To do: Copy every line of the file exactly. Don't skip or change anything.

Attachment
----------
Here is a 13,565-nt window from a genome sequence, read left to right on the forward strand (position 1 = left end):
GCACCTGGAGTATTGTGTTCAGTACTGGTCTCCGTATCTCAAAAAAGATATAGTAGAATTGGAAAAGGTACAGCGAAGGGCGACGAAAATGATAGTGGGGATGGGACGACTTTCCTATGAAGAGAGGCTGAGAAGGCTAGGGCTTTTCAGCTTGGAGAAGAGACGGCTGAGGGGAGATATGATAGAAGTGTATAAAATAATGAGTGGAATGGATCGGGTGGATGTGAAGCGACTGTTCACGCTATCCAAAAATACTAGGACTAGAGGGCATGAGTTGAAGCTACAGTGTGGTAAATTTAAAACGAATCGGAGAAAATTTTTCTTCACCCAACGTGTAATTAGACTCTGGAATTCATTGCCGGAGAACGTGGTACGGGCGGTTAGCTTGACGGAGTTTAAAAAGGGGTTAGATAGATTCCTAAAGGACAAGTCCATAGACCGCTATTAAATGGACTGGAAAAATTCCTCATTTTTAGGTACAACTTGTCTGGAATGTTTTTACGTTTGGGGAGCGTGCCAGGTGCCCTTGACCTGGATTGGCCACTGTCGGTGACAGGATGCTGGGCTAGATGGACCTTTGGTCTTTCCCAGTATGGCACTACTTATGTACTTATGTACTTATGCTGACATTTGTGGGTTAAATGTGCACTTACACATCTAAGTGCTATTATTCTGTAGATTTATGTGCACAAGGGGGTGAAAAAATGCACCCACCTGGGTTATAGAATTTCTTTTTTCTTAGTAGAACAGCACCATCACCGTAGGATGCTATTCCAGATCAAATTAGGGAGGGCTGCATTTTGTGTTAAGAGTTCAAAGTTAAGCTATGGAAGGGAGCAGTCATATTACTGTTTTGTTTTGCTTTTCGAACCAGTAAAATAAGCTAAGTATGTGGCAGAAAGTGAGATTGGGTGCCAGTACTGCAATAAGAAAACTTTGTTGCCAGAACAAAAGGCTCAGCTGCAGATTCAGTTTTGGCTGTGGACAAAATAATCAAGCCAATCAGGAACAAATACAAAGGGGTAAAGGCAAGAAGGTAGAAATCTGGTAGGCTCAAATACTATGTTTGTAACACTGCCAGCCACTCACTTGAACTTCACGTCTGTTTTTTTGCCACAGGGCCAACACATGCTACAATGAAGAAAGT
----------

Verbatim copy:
Here is a 13,565-nt window from a genome sequence, read left to right on the forward strand (position 1 = left end):
GCACCTGGAGTATTGTGTTCAGTACTGGTCTCCGTATCTCAAAAAAGATATAGTAGAATTGGAAAAGGTACAGCGAAGGGCGACGAAAATGATAGTGGGGATGGGACGACTTTCCTATGAAGAGAGGCTGAGAAGGCTAGGGCTTTTCAGCTTGGAGAAGAGACGGCTGAGGGGAGATATGATAGAAGTGTATAAAATAATGAGTGGAATGGATCGGGTGGATGTGAAGCGACTGTTCACGCTATCCAAAAATACTAGGACTAGAGGGCATGAGTTGAAGCTACAGTGTGGTAAATTTAAAACGAATCGGAGAAAATTTTTCTTCACCCAACGTGTAATTAGACTCTGGAATTCATTGCCGGAGAACGTGGTACGGGCGGTTAGCTTGACGGAGTTTAAAAAGGGGTTAGATAGATTCCTAAAGGACAAGTCCATAGACCGCTATTAAATGGACTGGAAAAATTCCTCATTTTTAGGTACAACTTGTCTGGAATGTTTTTACGTTTGGGGAGCGTGCCAGGTGCCCTTGACCTGGATTGGCCACTGTCGGTGACAGGATGCTGGGCTAGATGGACCTTTGGTCTTTCCCAGTATGGCACTACTTATGTACTTATGTACTTATGCTGACATTTGTGGGTTAAATGTGCACTTACACATCTAAGTGCTATTATTCTGTAGATTTATGTGCACAAGGGGGTGAAAAAATGCACCCACCTGGGTTATAGAATTTCTTTTTTCTTAGTAGAACAGCACCATCACCGTAGGATGCTATTCCAGATCAAATTAGGGAGGGCTGCATTTTGTGTTAAGAGTTCAAAGTTAAGCTATGGAAGGGAGCAGTCATATTACTGTTTTGTTTTGCTTTTCGAACCAGTAAAATAAGCTAAGTATGTGGCAGAAAGTGAGATTGGGTGCCAGTACTGCAATAAGAAAACTTTGTTGCCAGAACAAAAGGCTCAGCTGCAGATTCAGTTTTGGCTGTGGACAAAATAATCAAGCCAATCAGGAACAAATACAAAGGGGTAAAGGCAAGAAGGTAGAAATCTGGTAGGCTCAAATACTATGTTTGTAACACTGCCAGCCACTCACTTGAACTTCACGTCTGTTTTTTTGCCACAGGGCCAACACATGCTACAATGAAGAAAGT